Growing up in Hippieville USA, a/k/a/ Big Sur, California, was an incredible experience. Music was always emanating from a turntable here or an 8-track player there: Janis, Jimi, the Beatles, the Stones, Donovan, the Moody Blues, Buffalo Springfield, Santana, etc. Live music played at every gathering or festival and people danced for joy — no dance cards here; women clad in long, flowing skirts and beaded blouses with not a bra as far as the eye could see (so to speak), their beautiful long hair twirling in the sunlight, their barefeet on the cool grass in the hills and valleys of the beautiful land in which I grew up.
Of course these happenings were also happening a little bit north of there, notably in San Francisco’s Haight-Ashbury district, and even ‘way down the coast — although maybe with a little more affluent vibe, the bare feet swirling the golden sands of Malibu, and all the way back east in New York’s Central Park there were more hippies, more love beads and more free concerts — hey, it extended well east of that too, from Woodstock to Stockholm.
There was never anything like this magical time and may never be again, and it forever changed both MY life and history itself. I was reminded of this when my brother-in-law, Charles Rosin, posted a blog that included me and my “process” at So when the test kitchens at Jenni’s Dish get fired up to create something new, the music (’60s and ’70s on XM Radio) must be playing to get the vibe just right and conducive to the flow of juices of love, light and creative energy. Nothing tastes better than food made with love; it’s THE secret ingredient and has been so from the days of your great-grandmother’s grandmother’s grandmother!!!
A lot of great food has passed through these hands of mine, though some ideas take a little more ingenuity than others. Take this one from the old hippie days, incorporating that ol’ “mother grain” quinoa (pronounced KEEN-wah). Let’s be real, I found it tasteless and with a funky consistency when boiled, and even with the addition of some bouillon it was just not that great! So I tried, tried and tried again and it finally came to me: The water must be taken back out in some way, leaving you with an end product closer to wild rice pilaf. And so this dish was born, and everyone who tastes it says, “Wow, I didn’t think I really liked quinoa — I just ate it ’cause it was healthy! But this is delicious!”

Roast Turkey Breast w/ Apple, Onion, Carrot and Thyme:

Preheat oven to 400ºF Have ready a lg roasting pan lined with foil, and spray w/ oil

2 1/2 Turkey Breasts
Make two beds of
2 apples quartered
1 red onion quartered
4-5 sprigs of Thyme

Wash and trim and dry breasts
Season breasts w/
3 lg cloves garlic grated or pressed
1 orange
1 lemon
olive oil
Seasoned Salt
Garlic Salt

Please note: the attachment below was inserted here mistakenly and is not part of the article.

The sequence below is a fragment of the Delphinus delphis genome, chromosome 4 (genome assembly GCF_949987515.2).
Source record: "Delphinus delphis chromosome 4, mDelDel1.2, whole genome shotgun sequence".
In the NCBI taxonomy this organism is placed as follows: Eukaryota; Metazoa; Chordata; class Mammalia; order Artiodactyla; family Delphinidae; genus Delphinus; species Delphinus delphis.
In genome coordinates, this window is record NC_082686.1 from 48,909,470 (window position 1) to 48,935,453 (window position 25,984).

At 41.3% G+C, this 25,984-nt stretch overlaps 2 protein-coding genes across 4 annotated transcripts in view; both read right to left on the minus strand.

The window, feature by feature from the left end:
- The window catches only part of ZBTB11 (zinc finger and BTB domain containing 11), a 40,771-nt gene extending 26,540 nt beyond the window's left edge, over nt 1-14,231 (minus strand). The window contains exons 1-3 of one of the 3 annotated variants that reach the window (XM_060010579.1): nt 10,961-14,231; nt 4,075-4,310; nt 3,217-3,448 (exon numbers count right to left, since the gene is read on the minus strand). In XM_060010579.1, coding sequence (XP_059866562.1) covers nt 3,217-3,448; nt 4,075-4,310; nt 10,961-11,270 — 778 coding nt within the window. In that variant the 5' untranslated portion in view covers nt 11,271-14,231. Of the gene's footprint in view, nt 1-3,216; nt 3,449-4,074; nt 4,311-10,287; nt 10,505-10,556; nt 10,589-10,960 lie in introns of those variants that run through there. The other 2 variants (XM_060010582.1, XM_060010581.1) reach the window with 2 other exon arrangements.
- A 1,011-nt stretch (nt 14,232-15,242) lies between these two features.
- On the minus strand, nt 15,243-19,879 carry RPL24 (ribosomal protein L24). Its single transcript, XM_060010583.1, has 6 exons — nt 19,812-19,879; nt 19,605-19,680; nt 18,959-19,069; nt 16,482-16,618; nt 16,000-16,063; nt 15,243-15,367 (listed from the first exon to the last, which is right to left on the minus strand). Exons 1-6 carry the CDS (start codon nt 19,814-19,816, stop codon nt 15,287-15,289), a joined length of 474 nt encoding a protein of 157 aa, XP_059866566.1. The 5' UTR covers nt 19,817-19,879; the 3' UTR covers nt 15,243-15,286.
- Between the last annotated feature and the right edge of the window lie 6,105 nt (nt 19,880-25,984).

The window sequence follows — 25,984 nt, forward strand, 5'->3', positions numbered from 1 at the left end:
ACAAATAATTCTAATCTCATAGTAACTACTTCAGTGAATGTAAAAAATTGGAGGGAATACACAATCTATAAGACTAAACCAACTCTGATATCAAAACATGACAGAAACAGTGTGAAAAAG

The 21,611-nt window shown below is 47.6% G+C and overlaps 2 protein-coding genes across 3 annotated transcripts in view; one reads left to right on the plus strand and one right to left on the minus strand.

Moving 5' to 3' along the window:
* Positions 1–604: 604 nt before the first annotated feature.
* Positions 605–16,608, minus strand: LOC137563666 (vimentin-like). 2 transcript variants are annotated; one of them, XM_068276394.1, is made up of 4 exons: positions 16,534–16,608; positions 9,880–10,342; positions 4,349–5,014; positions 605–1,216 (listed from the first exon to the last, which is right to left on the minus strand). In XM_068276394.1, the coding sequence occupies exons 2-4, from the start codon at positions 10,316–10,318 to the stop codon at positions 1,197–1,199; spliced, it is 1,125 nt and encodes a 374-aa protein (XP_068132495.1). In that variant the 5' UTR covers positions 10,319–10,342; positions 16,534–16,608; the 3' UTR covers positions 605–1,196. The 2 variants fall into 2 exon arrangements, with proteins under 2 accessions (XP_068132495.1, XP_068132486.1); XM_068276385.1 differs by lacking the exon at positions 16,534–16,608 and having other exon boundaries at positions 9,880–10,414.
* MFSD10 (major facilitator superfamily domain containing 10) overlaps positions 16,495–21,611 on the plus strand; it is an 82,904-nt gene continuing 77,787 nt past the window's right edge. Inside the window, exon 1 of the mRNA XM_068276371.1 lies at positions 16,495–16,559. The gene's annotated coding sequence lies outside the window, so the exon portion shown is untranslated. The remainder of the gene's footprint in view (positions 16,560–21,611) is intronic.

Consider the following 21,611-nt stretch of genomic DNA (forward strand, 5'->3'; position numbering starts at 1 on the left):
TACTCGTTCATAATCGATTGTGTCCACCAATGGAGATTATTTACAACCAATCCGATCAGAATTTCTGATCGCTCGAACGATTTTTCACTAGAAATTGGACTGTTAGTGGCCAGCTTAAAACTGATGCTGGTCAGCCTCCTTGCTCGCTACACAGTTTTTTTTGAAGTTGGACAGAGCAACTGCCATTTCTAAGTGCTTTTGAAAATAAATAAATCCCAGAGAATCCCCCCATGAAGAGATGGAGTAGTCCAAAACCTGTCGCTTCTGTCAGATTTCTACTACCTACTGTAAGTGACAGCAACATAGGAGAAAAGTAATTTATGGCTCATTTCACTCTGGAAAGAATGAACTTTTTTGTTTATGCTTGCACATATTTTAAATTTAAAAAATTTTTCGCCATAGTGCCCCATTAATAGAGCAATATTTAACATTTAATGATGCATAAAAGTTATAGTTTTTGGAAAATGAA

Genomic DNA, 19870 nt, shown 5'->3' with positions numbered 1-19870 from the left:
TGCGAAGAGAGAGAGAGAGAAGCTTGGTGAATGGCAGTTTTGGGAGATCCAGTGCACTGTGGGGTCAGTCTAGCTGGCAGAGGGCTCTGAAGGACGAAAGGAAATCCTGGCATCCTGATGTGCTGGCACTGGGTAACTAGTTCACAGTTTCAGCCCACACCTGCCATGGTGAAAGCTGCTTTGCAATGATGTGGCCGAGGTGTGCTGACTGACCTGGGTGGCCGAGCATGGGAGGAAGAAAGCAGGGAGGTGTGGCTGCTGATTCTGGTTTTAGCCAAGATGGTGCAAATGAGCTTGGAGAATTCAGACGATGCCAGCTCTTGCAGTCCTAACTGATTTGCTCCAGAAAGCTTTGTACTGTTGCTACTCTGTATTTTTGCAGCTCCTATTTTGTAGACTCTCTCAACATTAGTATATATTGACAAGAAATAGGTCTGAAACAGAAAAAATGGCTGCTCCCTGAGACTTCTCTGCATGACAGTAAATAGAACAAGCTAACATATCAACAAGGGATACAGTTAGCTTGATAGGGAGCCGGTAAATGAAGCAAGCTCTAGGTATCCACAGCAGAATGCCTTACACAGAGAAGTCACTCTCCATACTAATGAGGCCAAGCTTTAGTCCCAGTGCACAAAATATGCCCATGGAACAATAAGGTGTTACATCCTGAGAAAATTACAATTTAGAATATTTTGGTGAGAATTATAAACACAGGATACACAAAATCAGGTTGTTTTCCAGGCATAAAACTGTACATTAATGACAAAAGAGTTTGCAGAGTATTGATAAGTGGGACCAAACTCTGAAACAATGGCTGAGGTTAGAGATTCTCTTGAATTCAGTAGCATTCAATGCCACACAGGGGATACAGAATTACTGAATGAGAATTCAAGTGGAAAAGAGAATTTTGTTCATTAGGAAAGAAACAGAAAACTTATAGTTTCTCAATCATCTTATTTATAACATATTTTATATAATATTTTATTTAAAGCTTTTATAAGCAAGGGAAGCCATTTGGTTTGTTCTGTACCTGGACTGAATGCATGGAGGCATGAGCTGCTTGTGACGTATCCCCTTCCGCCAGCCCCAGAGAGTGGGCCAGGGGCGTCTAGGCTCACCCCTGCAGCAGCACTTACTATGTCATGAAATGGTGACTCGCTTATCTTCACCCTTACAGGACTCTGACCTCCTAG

Lemon Pepper
3 TBLS Chopped Fresh Thyme
Place seasoned Breasts on beds and spread

1 lb bag carrots, peeled and sliced on the diagonal about 1″ pieces
around the rest of the pan, season carrots as well, first with olive oil then spices
Bake for 1 hr and 15, (basting w/ there own juices every 20 minutes) or until a meat thermometer reaches 175º-180ºF
Remove and let rest for 15 minutes.

Wild Mushroom & Walnut Quinoa:

2 cups Quinoa 
1 package Whole Foods Wild Mushrooms Mixture, reconstituted in boiling water for about 5 minutes or until soft, drain a little of the mushroom juice from the top, about a 1/2 cup, reserve and discard the rest, as it can be sandy. rinse and dry shrooms and chop until about a 1/4″
2 packages baby portabella’s, (cleaned by hand with NO WATER, use a mushroom brush or a paper towel), chopped to about a 1/2″
1 1/2 cups toasted walnuts, set aside
Boil Quinoa as directed on package, adding bouillon to the amount of water as directed.
Remove from heat and set aside.

1 package Enoki Mushrooms as Garnish at the very end before serving.

In a lg saute pan put a few TBLS. Olive Oil and get very hot, being careful not to burn or smoke, add all mushrooms and allow little pockets for all steam to escape. (See Spice Rubbed Tri Tip recipe 3/19/10).
When mushrooms start to brown add garlic and quinoa and keep cooking stirring often and letting the steam escape, season with  truffle (or kosher) salt and pepper to taste, but remember, you added bouillon to the quinoa already, so watch the salt, keep cooking over med heat until the mixture starts to get a little dry, letting it brown a little bit on each side before stirring, this whole process takes about 25 minutes, add nuts and reduce heat to low. Taste, and if it is to dry add reserved mushroom water a TBLS at a time. IT IS SUPPOSED TO BE A LITTLE DRY, BUT NOT HARD!!!
Put Mixture in a serving platter and sprinkle with Enoki Mushrooms, and serve.
By the by, I simply roasted the Brussel Sprouts w/ Olive oil and a little truffle salt at the end.

And as Always, Enjoy!!!
© Jennifer Green Alger 2010